Romex generally is not a serious noise radiator because of the "common mode " phenomenon. both wires radiate the same "noise" in close proximity and tend to "bind" the emission. A whole lot more effective with twisted pairs, obviously - but the old ungrounded "romex" (NMD) cable is not nearly as "noisy" as the old Knob and tube, particularly the old "ring topology" Knob and tube.
Reply to
clare
OK, so not "bare speakers" but "speaker systems" with crossover networks - which are tuned tank circuits, to some extent, and can pass significant current within themselves at certain frequencies. A "bare speaker" could NOT POSSIBLY exhibit the behaviour, under ANY conditions.
Reply to
clare
As you say, Romex doesn't radiate much magnetic field, as the current returns through a wire only a fraction of an inch away. But, it still does radiate some electrical field. The grounded wires absorb some of the field, but there is still some electric field radiation from the hot wire. But, that should be a very short-range phenomenon. To have a massive field that can be detected all over the basement, it takes something big, like heating ducts or the metal reflectors on 4' fluorescent fixtures. The metal grid for a suspended ceiling with fluorescent lamps in it would be the sort of thing that could do this.
I'm going with electrical field, because it takes some real energy to produce massive AC magnetic fields. Large currents flowing through conduits could maybe do it, but there really shouldn't be such currents flowing. But, with lots of ungrounded fixtures, etc., the ceiling grid going at least partially live is quite likely.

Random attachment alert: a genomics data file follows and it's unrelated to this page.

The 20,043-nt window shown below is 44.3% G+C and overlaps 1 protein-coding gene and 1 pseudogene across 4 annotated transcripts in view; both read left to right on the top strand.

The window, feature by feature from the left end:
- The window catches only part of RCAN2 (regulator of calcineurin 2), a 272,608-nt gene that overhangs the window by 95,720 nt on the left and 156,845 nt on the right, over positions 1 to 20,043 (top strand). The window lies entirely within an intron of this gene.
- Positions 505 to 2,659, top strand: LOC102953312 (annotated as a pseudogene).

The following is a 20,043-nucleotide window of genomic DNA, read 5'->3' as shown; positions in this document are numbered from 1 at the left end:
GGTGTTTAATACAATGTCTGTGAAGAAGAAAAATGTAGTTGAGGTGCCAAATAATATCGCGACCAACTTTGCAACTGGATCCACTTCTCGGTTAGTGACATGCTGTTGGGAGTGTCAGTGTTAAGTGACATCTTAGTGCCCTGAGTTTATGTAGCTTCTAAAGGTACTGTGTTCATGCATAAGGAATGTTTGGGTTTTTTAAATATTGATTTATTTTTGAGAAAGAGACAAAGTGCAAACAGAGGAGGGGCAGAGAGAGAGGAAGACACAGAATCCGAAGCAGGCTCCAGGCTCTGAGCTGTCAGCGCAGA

Jon
Reply to
Jon Elson
(raises hand and waves furiously) I know! I know!
Yer prolly not using HUMbuckers.
I've never heard an amp that was cranked up which did NOT hum with a gitfiddle plugged into it. Nature of the beast. That's one reason humbuckers were invented, an attempt to tame it.
-- Remember, in an emergency, dial 1911.
Reply to
Larry Jaques
Steve, I just saw the original post and have more information now.
Are you sure that the existing ground rod is proper and working, and that all connections to it are corrosion-free? I've felt warm ground rods where corrosion had build up between the connector and the rod, giving some resistance. It looked good but didn't function well.
-- Remember, in an emergency, dial 1911.
Reply to
Larry Jaques
Thirded.
Have him remain there where he can hear the buzz while someone removes the speaker. I'll bet he can still hear the buzz there, and it's coming from something else (if not the lighting.)
Right, _expensive_ low-grade stuff created to distort electrical signals on purpose. ;)
-- Remember, in an emergency, dial 1911.
Reply to
Larry Jaques

PolyTech Forum website is not affiliated with any of the manufacturers or service providers discussed here. All logos and trade names are the property of their respective owners.